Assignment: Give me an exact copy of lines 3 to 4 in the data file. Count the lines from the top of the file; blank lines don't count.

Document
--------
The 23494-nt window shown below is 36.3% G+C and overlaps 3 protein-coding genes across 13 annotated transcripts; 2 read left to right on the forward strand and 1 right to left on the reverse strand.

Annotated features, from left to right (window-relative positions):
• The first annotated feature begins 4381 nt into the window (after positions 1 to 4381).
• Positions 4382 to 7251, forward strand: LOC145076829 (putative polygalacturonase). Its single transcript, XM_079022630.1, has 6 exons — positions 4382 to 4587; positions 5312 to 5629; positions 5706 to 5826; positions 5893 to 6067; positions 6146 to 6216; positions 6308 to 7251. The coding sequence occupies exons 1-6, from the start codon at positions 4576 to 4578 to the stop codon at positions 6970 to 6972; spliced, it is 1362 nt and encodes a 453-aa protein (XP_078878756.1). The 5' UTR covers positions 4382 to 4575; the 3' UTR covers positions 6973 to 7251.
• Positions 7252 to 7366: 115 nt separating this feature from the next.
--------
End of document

• The first annotated feature begins 4381 nt into the window (after positions 1 to 4381).
• Positions 4382 to 7251, forward strand: LOC145076829 (putative polygalacturonase). Its single transcript, XM_079022630.1, has 6 exons — positions 4382 to 4587; positions 5312 to 5629; positions 5706 to 5826; positions 5893 to 6067; positions 6146 to 6216; positions 6308 to 7251. The coding sequence occupies exons 1-6, from the start codon at positions 4576 to 4578 to the stop codon at positions 6970 to 6972; spliced, it is 1362 nt and encodes a 453-aa protein (XP_078878756.1). The 5' UTR covers positions 4382 to 4575; the 3' UTR covers positions 6973 to 7251.